The IRS is the last place someone might think to find a person who would break a tax law, even accidentally, but employees for America’s biggest tax agency are not immune to mistakes, as a recent report shows.
The government conducts tax audits of the people who do tax audits. A recent IRS inspection found that 133 workers had flubbed their own taxes and weren’t caught by the government until now.
Slightly less than half of those IRS employees who were tagged for tax law violations were guilty of filing late returns. None owed money. The annual inspection of the nation’s tax watchdog does occasionally produce workers who do more than forget to staple a W-2 in the right spot.
The IRS dispenses disciplinary measures, including possible termination, to IRS workers with “willful tax compliance problems.” In each of the four years between 2004 and 2008, the IRS uncovered an average of 8,800 of its own workers who failed to file properly. Infractions ranged from late filings and payments to underpayments or no tax payments at all.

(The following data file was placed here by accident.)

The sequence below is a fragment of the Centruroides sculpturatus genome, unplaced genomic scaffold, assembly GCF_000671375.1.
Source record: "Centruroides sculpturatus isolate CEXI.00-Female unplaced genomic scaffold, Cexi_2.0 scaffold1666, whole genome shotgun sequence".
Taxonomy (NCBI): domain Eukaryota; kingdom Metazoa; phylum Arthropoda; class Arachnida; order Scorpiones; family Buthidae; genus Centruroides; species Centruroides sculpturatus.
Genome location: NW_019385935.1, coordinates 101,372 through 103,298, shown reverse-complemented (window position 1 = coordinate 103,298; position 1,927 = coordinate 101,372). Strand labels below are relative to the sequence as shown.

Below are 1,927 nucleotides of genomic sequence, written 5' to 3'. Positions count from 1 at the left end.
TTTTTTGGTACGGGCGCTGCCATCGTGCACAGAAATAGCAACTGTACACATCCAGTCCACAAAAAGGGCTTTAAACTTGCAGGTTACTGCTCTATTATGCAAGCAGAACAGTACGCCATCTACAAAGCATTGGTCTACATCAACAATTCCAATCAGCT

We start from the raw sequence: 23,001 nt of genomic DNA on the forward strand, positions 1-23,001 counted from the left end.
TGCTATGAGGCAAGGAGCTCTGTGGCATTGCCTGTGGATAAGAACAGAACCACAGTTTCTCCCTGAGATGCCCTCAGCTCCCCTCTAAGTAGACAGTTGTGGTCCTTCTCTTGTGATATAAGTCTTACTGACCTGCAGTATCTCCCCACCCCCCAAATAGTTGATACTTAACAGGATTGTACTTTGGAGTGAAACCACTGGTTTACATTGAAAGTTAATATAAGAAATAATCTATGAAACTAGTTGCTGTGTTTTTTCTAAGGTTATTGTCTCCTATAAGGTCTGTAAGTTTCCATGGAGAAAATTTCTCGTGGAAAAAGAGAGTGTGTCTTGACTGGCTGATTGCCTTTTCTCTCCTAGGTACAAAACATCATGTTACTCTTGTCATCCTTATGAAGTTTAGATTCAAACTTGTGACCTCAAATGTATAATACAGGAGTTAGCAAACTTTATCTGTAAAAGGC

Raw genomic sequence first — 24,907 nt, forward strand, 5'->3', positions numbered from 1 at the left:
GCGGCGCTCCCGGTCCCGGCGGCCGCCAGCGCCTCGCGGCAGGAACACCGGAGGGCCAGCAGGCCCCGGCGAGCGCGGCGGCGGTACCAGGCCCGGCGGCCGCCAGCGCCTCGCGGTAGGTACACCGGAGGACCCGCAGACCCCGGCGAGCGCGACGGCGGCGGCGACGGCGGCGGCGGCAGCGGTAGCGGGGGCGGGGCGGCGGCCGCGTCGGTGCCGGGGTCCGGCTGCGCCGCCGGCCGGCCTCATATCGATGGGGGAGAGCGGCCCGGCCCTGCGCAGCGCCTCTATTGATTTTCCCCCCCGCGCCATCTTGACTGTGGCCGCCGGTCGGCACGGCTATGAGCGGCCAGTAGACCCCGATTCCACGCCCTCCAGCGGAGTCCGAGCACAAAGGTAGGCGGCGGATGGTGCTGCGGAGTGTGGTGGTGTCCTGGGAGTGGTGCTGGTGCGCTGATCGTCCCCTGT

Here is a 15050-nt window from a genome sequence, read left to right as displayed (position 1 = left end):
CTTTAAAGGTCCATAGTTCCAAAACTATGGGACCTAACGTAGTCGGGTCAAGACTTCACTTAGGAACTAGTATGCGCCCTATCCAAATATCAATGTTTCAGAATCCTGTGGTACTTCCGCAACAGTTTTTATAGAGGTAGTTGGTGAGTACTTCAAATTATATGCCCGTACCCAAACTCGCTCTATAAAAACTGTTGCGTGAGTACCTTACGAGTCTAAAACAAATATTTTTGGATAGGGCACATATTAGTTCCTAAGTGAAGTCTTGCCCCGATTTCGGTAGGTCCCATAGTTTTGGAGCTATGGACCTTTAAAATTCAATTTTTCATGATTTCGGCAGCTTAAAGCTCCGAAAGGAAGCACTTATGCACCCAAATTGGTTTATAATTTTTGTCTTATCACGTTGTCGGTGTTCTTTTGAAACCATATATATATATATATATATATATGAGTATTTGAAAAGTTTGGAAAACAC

The Treasury Inspector General for Tax Administration is the government department that keeps an eye on the tax returns of the IRS’s 107,000 employees. The inspectors check the tax checkers for noncompliance, which one IRS spokesperson said is a major test of the agency’s integrity.
In 2009, $1 billion in delinquent taxes were owed by 99,000 civilian federal workers. That represents over 3 percent of all federal employees. Less than 1 percent of IRS employees owed back taxes.
Source: Newser, “Inspector general says 133 IRS workers didn’t follow tax law, escaped detection by agency,” Stephen Ohlemacher, 21 June 2011